While CMV serostatus play an important role in CMV infection development in kidney Transplant recipients, it is yet not clear whether there are other risk factors could act as well. The present study aimed to investigate the risk factors which increase CMV infection occurrence in this group.
In the present study, we compare the results of serum laboratory tests in CMV positive patients to the negative patients to find the tests which significantly differ between two groups. Besides, we investigate the incidence of early or late CMV infection, risk factors and consequences of CMV viremia among kidney transplant recipients compare to the control patients.
The presented results indicate that RT patients who received the allograft from deceased donor faced with higher risk of CMV viremia after transplantation mostly among the first four months. Recent analysis among RT patients suggests grafting from a cadaveric would rise the risk of CMV viremia.
CMV viremia in our study emerged mostly after 4 months after transplantation, likewise, in a cohort study in the Europe, among 19.2% of CMV + patients, viremia emerged within the first three months after transplantation(12). given acute rejection episodes occurred within the first month post transplantation, the association with CMV infection in this period may be attributed to excessive immunosuppression associated with acute rejection treatment. Infection recuurence probably promotes by the initial immunosuppression and cessation of anti-viral prophylaxis. Notably, it is suggested that during this time, patients be monitored and treated by antiviral prophylaxis in accordance with the higher risk of CMV infection. Even though, there was no significant different between the time of CMV detection among both CMV+/- groups, our results presenting that early CMV infection emerges in 4 months after transplantation that may consider an alarming time to examine the presence of CMV viremia in the RT patients.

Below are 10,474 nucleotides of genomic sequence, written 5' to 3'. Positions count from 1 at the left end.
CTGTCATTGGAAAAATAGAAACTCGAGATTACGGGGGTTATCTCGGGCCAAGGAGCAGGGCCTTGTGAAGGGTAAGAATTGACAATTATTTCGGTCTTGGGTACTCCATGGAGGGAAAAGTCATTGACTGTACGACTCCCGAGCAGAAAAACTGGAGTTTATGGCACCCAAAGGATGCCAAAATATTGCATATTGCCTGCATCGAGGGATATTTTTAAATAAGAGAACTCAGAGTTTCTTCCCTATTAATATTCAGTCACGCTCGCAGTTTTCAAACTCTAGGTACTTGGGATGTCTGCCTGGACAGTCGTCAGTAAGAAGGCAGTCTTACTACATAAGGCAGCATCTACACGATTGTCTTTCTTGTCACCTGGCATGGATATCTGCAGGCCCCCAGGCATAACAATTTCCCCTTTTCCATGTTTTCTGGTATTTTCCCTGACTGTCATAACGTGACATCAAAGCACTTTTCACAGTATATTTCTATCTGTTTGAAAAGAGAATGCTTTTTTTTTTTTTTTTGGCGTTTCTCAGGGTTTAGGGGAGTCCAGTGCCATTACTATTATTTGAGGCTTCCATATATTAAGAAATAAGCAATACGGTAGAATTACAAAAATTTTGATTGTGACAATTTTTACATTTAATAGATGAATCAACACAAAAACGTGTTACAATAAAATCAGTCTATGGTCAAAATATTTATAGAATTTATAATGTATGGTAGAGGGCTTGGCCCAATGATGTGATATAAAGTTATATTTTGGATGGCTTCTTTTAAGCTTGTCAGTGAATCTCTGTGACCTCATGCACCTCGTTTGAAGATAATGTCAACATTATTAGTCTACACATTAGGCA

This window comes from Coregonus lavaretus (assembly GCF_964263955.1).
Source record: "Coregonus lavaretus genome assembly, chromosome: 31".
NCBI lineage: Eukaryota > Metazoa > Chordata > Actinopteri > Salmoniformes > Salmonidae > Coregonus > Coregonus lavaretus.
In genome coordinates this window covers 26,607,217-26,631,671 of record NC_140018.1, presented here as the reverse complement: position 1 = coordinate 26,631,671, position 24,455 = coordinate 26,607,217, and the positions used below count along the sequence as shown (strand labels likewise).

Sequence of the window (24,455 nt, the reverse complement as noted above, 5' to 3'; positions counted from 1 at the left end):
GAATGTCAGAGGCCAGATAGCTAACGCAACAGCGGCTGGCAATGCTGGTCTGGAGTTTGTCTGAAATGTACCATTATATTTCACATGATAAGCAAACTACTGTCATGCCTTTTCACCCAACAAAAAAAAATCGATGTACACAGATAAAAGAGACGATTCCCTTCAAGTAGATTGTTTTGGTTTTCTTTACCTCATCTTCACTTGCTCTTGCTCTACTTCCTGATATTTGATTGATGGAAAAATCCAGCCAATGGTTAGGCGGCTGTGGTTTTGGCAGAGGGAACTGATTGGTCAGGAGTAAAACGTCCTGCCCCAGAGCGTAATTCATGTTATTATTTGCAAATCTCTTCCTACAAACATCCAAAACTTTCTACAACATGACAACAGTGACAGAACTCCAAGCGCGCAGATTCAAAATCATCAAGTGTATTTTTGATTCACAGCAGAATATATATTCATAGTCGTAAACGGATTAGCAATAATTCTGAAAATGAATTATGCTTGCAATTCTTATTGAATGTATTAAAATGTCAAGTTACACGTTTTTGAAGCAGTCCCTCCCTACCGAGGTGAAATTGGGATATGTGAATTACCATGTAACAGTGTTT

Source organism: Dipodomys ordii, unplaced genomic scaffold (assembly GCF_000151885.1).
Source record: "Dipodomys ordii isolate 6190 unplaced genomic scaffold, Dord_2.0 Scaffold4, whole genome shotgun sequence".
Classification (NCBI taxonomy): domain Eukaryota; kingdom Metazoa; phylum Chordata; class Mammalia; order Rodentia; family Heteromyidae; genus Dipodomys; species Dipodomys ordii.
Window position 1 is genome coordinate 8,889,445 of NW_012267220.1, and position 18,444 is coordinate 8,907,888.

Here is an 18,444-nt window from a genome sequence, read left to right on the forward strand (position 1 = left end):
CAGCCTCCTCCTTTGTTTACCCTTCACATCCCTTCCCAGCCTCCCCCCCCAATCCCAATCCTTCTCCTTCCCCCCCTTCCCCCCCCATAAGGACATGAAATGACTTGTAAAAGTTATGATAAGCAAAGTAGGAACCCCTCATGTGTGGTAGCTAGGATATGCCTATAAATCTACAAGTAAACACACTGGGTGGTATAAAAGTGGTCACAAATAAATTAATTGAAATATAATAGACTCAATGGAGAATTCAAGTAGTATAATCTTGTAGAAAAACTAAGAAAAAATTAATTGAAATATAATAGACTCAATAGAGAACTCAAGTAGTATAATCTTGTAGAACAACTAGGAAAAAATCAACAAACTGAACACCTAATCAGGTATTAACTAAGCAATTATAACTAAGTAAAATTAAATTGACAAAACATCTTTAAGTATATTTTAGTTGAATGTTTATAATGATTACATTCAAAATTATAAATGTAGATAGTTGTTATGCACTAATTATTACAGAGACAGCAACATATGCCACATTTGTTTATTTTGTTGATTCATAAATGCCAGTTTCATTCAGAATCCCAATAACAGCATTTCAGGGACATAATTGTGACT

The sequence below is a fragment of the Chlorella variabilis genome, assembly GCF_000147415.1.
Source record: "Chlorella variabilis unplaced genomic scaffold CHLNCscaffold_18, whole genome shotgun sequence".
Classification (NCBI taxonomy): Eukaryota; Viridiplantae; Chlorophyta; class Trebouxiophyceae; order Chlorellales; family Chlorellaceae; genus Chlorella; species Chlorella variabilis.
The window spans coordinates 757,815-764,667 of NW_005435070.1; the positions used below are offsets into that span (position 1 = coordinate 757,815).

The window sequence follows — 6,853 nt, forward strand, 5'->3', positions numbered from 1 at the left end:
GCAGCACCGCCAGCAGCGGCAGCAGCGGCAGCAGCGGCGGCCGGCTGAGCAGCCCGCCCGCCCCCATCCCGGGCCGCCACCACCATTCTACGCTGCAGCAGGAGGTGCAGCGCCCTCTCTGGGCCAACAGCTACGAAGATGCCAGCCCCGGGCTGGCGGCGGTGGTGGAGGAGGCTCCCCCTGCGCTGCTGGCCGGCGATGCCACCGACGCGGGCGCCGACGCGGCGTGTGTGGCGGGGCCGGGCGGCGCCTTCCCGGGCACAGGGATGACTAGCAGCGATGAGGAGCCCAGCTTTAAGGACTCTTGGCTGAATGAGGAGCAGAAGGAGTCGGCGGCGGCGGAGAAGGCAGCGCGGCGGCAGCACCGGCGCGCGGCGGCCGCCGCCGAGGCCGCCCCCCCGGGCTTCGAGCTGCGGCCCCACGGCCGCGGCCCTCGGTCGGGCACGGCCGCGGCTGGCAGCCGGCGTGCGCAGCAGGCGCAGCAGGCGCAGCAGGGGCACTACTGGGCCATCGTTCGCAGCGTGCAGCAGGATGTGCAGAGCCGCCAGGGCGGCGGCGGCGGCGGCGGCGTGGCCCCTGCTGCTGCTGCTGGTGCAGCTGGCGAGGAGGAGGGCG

The results show that late onset CMV infection has not occurred frequently since the late months among the investigated patients recorded on month 7 of receiving the kidney. In other studies, late-onset CMV disease still develops in approximately 18% of patients even in the presence of either prophylactic strategies (15, 16).
In the present study, CMV viremia did not significantly affect the allograft and patient’s survival contrary to other studies (17). Given we investigated seropositive RT patients and in patients who are CMV seropositive, viral replication occurs in the context of pre-existing immunity, hence the observed replication rate is slower in such individuals. As a result of the widespread use of antiviral prophylaxis and preemptive therapy, the incidence and severity of CMV disease and its indirect effects are significantly reduced. The incidence of CMV in the renal transplant population is estimated to be between 8 and 32 percent (7).
Patients in the case group displayed worse serum creatinine values post transplantation, albeit without significant differences in graft and patient survivals (5). Serum Creatinine raised and platelets diminished. This result confirms the precedent facts which CMV infection should be considered in any renal transplant recipient who has a rise in creatinine even if symptom-free (18).
Our results did not investigate the local detection of CMV in the allograft, it is important to consider that the mere detection of CMV does not essentially exclude the presence of CMV in the blood. Indeed, lack of serum CMV positive test does not completely rule out CMV infection in these patients. Since transient periods of CMV viremia had been found in some cases due to the compartmentalized or localized CMV diseases (19, 20). In the present study, all subjects had received CMV antivirals including ganciclovir (1.25 mg/kg IV daily as induction for 1 month, which then was switched to oral valgancyclovir) or valcyte (450 mg, according to their plasma creatinine levels) for the first 3 months post transplantation. In the cases of CMV DNAemia, some patients did not show any typical syndromes of CMV infection.
In our investigation, we selected CMV viremia detection by finding the virus DNA in the patients’ blood. Given new diagnostic method based on the amplification of CMV RNA in blood samples has been commercialized, we recommend that future studies categories the case-control patients by these novel techniques (21, 22)